As we enter the dark, cold days of winter, you can still keep up your supply of fresh, highly nutritious food by moving some of your growing inside. With just two or three large jam jars for sprouts and four or five seed trays for leaves you can even be self sufficient in salad.
The salad you grow will be more nutritious and far more delicious than any salad you buy in the shops at this time of year – and it will cost you a fraction of the price.
Jobs for this month
- Make a sprouter (or three).
- Create a mini microleaf and shoots farm.
- Maintain outdoor winter crops, harvesting them sparingly.
- Enjoy planning and scheming for next year.
1. Make a sprouter
Sprouts are an amazing and extremely healthy food. If you’ve not eaten sprouts much before, you may find it will take a little time to get used to them and learn how to use them. Persevering – to find which sprouts you like and how to use them in your cooking – is really worth the effort.
Sprouts are so easy and quick to grow – and can be done at extremely low cost. All you need is a large jam jar – you can read all about how to do it here.
To grow sprouts in any quantity you’ll need a lot of seeds – and so you’ll want to find an affordable seed supply. Many sprouts, including lentils, mung beans, chickpeas, fenugreek and peas can be sprouted just as well from seed pulses sold for cooking. Alternatively, buying sprout seeds in bulk (eg 500g bags), will usually cost you a fraction of the cost of buying the small packs of seeds sold for sprouting (in the UK, I use Sky Sprouts).
2. Create a mini microleaf farm
To grow micro leaves and shoots inside you need a reasonably bright window or grow light. I grow mine on a four plastic trays on a small table, next to the window.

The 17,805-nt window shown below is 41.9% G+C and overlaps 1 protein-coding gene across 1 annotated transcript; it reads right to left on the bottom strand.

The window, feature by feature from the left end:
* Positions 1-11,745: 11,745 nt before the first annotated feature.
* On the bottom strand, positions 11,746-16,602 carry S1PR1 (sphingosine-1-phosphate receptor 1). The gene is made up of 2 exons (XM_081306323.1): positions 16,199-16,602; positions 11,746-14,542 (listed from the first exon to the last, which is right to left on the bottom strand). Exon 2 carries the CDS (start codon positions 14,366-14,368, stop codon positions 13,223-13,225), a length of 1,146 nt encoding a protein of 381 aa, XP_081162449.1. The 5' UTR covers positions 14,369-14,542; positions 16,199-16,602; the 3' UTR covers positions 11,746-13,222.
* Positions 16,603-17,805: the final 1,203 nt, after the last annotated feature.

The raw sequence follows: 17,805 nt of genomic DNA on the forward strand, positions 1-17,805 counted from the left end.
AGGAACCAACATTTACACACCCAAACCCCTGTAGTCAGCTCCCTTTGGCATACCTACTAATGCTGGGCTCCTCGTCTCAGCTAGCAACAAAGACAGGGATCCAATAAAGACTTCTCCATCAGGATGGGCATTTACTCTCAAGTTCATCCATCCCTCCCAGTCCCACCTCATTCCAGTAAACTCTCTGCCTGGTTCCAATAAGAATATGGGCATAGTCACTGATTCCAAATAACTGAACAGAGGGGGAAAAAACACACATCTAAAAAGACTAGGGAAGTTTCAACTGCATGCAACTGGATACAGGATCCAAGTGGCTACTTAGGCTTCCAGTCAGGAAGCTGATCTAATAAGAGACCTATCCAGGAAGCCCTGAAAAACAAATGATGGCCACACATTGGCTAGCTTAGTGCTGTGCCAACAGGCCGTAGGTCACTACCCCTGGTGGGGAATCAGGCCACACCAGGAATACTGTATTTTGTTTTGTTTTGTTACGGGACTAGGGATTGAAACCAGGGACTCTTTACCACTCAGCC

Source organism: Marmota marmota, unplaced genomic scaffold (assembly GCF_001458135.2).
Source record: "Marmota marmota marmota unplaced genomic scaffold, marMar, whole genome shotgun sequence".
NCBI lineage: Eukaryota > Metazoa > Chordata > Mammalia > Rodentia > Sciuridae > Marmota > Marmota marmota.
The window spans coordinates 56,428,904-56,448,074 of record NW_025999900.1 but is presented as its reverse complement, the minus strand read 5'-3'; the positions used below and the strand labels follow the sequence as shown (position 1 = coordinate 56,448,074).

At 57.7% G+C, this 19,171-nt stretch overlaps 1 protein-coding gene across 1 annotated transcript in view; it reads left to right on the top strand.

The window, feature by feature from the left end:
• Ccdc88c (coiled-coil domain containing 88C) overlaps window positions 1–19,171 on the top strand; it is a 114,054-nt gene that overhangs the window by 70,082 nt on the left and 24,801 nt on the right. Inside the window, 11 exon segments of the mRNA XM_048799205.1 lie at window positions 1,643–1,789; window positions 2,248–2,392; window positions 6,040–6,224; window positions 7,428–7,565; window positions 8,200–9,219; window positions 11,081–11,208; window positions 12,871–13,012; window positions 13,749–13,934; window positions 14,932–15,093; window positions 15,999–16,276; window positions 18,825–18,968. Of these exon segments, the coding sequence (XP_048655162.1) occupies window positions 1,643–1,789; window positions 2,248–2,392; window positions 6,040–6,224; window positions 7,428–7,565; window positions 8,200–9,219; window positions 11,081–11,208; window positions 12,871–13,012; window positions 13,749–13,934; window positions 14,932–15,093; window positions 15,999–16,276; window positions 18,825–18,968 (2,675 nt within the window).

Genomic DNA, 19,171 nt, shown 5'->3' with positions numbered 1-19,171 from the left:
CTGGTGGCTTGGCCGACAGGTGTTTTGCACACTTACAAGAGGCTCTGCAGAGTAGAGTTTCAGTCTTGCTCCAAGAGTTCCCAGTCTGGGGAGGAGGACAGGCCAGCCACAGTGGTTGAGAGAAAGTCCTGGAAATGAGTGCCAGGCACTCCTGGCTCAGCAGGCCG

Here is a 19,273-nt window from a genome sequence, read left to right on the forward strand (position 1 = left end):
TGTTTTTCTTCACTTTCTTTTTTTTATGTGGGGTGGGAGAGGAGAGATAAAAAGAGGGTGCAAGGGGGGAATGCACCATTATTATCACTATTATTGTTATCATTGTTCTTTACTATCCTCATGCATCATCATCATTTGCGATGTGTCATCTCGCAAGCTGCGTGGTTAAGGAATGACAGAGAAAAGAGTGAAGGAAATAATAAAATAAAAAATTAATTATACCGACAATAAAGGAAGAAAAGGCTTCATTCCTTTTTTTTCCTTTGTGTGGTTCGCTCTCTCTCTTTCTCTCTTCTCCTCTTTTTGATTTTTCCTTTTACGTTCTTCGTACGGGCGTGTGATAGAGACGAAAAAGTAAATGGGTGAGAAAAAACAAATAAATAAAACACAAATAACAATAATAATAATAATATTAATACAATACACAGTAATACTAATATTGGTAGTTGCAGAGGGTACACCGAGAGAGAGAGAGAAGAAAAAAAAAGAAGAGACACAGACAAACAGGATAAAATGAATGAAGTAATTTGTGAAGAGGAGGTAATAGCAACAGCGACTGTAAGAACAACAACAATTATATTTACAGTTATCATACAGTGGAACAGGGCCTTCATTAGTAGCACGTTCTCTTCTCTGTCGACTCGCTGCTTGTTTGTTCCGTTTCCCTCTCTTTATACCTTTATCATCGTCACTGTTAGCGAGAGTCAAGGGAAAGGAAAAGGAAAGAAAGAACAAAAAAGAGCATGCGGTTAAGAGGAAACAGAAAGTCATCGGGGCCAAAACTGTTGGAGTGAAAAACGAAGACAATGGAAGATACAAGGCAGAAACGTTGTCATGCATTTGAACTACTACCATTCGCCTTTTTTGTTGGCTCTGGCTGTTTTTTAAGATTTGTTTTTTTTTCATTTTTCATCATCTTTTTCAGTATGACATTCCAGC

Many crops are delicious harvested as shoots or micro leaves including pea shoots, rocket, sunflower shoots, radish, coriander, and cabbage.
You can harvest micro salad leaves 10 – 20 days after sowing. Sow them thickly in a tray and you can get 150 – 300 gram of high flavour leaves from just one tray. You can use the same technique shown in this video here – just put the growing boxes on a tray to catch any drips.
Sow a couple of trays every week and you can enjoy a continual supply of fresh leaves. Use them on their own or to add colour and flavour to shop bought salad leaves.
3. Maintain outdoor crops
As in November, remember to water during dry spells (it’s easy to forget when its cold). The one time you don’t want to water is just before a freezing spell – the water will freeze in your pots, potentially damaging the roots.
You can harvest a few leaves from your winter salads over the month. They’ll most probably taste amazing! So that you don’t weaken your salads too much, harvest the leaves sparingly. You want your plants to retain strength so that when the weather warms in early spring, they will put on a growth spurt.
4. Planning and scheming for next year
Long, dark, cold evenings …. What better time to reflect on your successes and learning of the year? Even when growing in a small space there is so much you can learn from your experience each year. Applying this learning is the route to abundance!
You can also dream about what you want to grow next year, and plan where you’ll get your seeds (any seed swaps in your area in the spring?), where to add more pots (there’s nearly always space for one more!), and any new structures you might want to build.
Are you eating home grown food this month? If so, I’d love to hear what you’ve been able to grow in the comments below.